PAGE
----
Extraordinary People: a Semi-Comprehensive Guide to Some of the World’s Most Fascinating Individuals by Michael Hearst; illustrated by Aaron Scamihorn: Sometimes I just don’t have the time to read all the nonfiction books or biographies on all the people I want to know about (or on the people that I don’t know that I want to know about). That’s why I really liked Extraordinary People – it’s a book of single page stories of different people – some famous, some not – that gives readers a taste of a certain person’s extraordinariness. For example – did you know that Charlie Chaplin’s body was dug up and held for ransom? Have you ever heard of Jeanne De Clisson, the “Lioness of Brittany” (I hadn’t!)? There’s tons more information to be had in this fun and fast read that will engage readers with interesting stories and beautiful illustrations. I wanted to think that I’d read a story here and there, but once you get started, you just want to keep seeing who is going to pop up next. This book reminded me of a nonfiction book I enjoyed a few years back – How They Croaked: the Awful Ends of the Awfully Famous by Georgia Bragg, illustrated by Kevin O’Malley – it’s a fun nonfiction title of all the weird ways famous people have died. Also, with fun illustrations!
Well, that’s it for this month! I had 2 more nonfiction books to read for this post, but I got so caught up in M.T. Anderson’s Symphony for the City of the Dead, that I lost track of time! I’ll do another nonfiction post soon, I promise! And, next month: a post on the books featured on the Longlist for the National Book Award for Young People’s Literature. As you can see, nonfiction books can be just as exciting and awesome as fiction titles. So, the next time you have a teen asking for a book about disease or scary stuff or beautiful music or they just want an interesting read, make sure to include a nonfiction title in that stack of books you pass along. Until next month, Hubbers! Oh! And, if you have any fun nonfiction you’ve read lately, leave it in the comments.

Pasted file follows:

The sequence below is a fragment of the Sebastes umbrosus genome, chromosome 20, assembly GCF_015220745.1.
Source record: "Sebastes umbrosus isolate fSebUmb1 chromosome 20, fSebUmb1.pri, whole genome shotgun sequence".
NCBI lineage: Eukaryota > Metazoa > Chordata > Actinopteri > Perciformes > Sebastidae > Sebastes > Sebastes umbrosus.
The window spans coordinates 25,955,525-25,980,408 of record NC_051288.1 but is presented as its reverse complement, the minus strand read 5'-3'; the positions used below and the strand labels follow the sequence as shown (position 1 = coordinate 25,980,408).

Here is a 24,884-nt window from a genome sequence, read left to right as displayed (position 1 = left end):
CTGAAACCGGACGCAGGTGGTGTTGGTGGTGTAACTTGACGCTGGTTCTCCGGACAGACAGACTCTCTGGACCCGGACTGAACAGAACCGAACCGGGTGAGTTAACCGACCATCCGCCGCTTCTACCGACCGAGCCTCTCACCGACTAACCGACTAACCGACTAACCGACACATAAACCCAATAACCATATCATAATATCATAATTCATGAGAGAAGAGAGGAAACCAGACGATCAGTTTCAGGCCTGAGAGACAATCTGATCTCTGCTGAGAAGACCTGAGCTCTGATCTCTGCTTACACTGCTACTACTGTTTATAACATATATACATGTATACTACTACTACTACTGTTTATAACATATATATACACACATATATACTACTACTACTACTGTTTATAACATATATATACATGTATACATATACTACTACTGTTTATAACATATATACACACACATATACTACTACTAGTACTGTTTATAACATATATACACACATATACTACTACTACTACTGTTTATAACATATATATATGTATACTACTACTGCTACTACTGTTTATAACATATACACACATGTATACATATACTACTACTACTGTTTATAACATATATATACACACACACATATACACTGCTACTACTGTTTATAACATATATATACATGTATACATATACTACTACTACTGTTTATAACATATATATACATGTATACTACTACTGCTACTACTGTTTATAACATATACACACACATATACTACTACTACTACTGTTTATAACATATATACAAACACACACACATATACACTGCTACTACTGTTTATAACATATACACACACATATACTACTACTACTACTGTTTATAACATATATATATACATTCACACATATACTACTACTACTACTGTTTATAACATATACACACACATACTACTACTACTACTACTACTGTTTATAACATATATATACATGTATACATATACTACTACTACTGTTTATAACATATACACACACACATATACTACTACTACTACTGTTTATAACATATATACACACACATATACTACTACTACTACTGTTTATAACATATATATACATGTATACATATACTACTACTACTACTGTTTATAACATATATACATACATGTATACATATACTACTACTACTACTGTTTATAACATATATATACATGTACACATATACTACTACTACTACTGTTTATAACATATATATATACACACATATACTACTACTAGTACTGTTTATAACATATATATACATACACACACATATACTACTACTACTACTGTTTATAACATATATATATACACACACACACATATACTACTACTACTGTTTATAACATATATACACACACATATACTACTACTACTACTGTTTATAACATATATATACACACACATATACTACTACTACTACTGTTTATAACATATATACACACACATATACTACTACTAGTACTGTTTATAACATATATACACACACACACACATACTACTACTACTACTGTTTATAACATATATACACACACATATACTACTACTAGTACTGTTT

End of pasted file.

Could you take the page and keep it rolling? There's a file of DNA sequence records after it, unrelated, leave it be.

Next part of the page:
— Traci Glass, currently reading, Foodprints: the Story of What We Eat by Paula Ayer
“Trope” is defined as “a common or overused theme or device.” (Merriam-Webster). There are definitely over-used themes in the YA world; I know many of you have had enough love triangles and dystopian worlds. On the flip side, tropes have always been used in literature, and they play an important part in driving a story. Shakespeare himself successfully used literary tropes (mistaken identity anyone?) I have found many times over that if a book has the goods, it doesn’t really matter how many common themes the author utilizes.
That said, I would like to invite you to join me each Wednesday for a hump day roundup of books that follow a familiar literary trope I have noticed and fully embrace. Full credit and many thanks to my fellow Hub bloggers: Hannah Gomez, Jancee Wright, Carly Pansulla, Robin Brenner, Anna Tschetter, Sharon Rawlins, Molly Wetta, and Kimberli Buckley for their awesome suggestions and input.
Literary Trope for Week 1: The Old Clunker I Drive
To say that cars are important to teens is putting it lightly. A license to drive plus a set of keys equal freedom in a most tangible way. Of course, most teens in life and literature have financial limitations and many drive rusty, second-hand, and always breaking-down cars. But, those unexpected stops are usually what makes the journey so fantastic. So, thank you clunker car literary trope, we love you.
- Papertowns (2009 Best Book For Young Adults) by John Green: RHAPAW. Q is without a car for a great deal of this story. Getting away (specifically away from Orlando, Florida) is an important theme in this story, and Q truly requires wheels to get him where he needs to go. Q ends up having to borrow his buddy Ben’s old clunker fairly often, a hand-me-down not treated gently but a truly worthy car. Bragging right for whomever knows what the acronym RHAPAW stands for.